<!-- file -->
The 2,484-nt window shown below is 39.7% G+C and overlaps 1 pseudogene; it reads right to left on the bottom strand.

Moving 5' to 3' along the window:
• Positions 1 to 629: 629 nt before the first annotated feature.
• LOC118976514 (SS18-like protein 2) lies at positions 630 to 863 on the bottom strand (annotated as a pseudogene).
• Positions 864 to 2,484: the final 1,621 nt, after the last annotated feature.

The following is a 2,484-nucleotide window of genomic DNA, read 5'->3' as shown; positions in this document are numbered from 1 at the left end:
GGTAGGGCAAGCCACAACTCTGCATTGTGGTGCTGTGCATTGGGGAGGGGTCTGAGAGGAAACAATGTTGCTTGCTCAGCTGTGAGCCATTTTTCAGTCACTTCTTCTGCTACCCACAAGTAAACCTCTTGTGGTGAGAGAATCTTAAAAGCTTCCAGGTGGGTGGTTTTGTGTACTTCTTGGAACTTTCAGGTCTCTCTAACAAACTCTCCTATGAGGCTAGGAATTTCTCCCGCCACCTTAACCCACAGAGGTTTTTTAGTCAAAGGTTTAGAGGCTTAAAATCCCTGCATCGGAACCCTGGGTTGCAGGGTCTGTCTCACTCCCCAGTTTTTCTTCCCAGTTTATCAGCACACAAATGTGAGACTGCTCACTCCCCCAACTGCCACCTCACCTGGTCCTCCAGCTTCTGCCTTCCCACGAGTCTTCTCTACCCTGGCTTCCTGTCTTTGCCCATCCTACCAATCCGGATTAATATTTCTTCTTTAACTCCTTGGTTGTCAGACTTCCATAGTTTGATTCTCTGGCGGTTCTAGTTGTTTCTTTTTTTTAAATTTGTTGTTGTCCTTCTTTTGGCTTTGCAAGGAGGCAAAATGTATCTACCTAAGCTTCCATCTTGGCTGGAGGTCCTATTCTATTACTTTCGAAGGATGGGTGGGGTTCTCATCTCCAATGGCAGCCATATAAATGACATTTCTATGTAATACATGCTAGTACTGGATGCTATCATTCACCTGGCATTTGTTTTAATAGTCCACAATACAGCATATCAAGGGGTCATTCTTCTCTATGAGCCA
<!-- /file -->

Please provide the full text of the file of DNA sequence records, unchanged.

The 2,484-nt window shown below is 39.7% G+C and overlaps 1 pseudogene; it reads right to left on the bottom strand.

Moving 5' to 3' along the window:
• Positions 1 to 629: 629 nt before the first annotated feature.
• LOC118976514 (SS18-like protein 2) lies at positions 630 to 863 on the bottom strand (annotated as a pseudogene).
• Positions 864 to 2,484: the final 1,621 nt, after the last annotated feature.

The following is a 2,484-nucleotide window of genomic DNA, read 5'->3' as shown; positions in this document are numbered from 1 at the left end:
GGTAGGGCAAGCCACAACTCTGCATTGTGGTGCTGTGCATTGGGGAGGGGTCTGAGAGGAAACAATGTTGCTTGCTCAGCTGTGAGCCATTTTTCAGTCACTTCTTCTGCTACCCACAAGTAAACCTCTTGTGGTGAGAGAATCTTAAAAGCTTCCAGGTGGGTGGTTTTGTGTACTTCTTGGAACTTTCAGGTCTCTCTAACAAACTCTCCTATGAGGCTAGGAATTTCTCCCGCCACCTTAACCCACAGAGGTTTTTTAGTCAAAGGTTTAGAGGCTTAAAATCCCTGCATCGGAACCCTGGGTTGCAGGGTCTGTCTCACTCCCCAGTTTTTCTTCCCAGTTTATCAGCACACAAATGTGAGACTGCTCACTCCCCCAACTGCCACCTCACCTGGTCCTCCAGCTTCTGCCTTCCCACGAGTCTTCTCTACCCTGGCTTCCTGTCTTTGCCCATCCTACCAATCCGGATTAATATTTCTTCTTTAACTCCTTGGTTGTCAGACTTCCATAGTTTGATTCTCTGGCGGTTCTAGTTGTTTCTTTTTTTTAAATTTGTTGTTGTCCTTCTTTTGGCTTTGCAAGGAGGCAAAATGTATCTACCTAAGCTTCCATCTTGGCTGGAGGTCCTATTCTATTACTTTCGAAGGATGGGTGGGGTTCTCATCTCCAATGGCAGCCATATAAATGACATTTCTATGTAATACATGCTAGTACTGGATGCTATCATTCACCTGGCATTTGTTTTAATAGTCCACAATACAGCATATCAAGGGGTCATTCTTCTCTATGAGCCA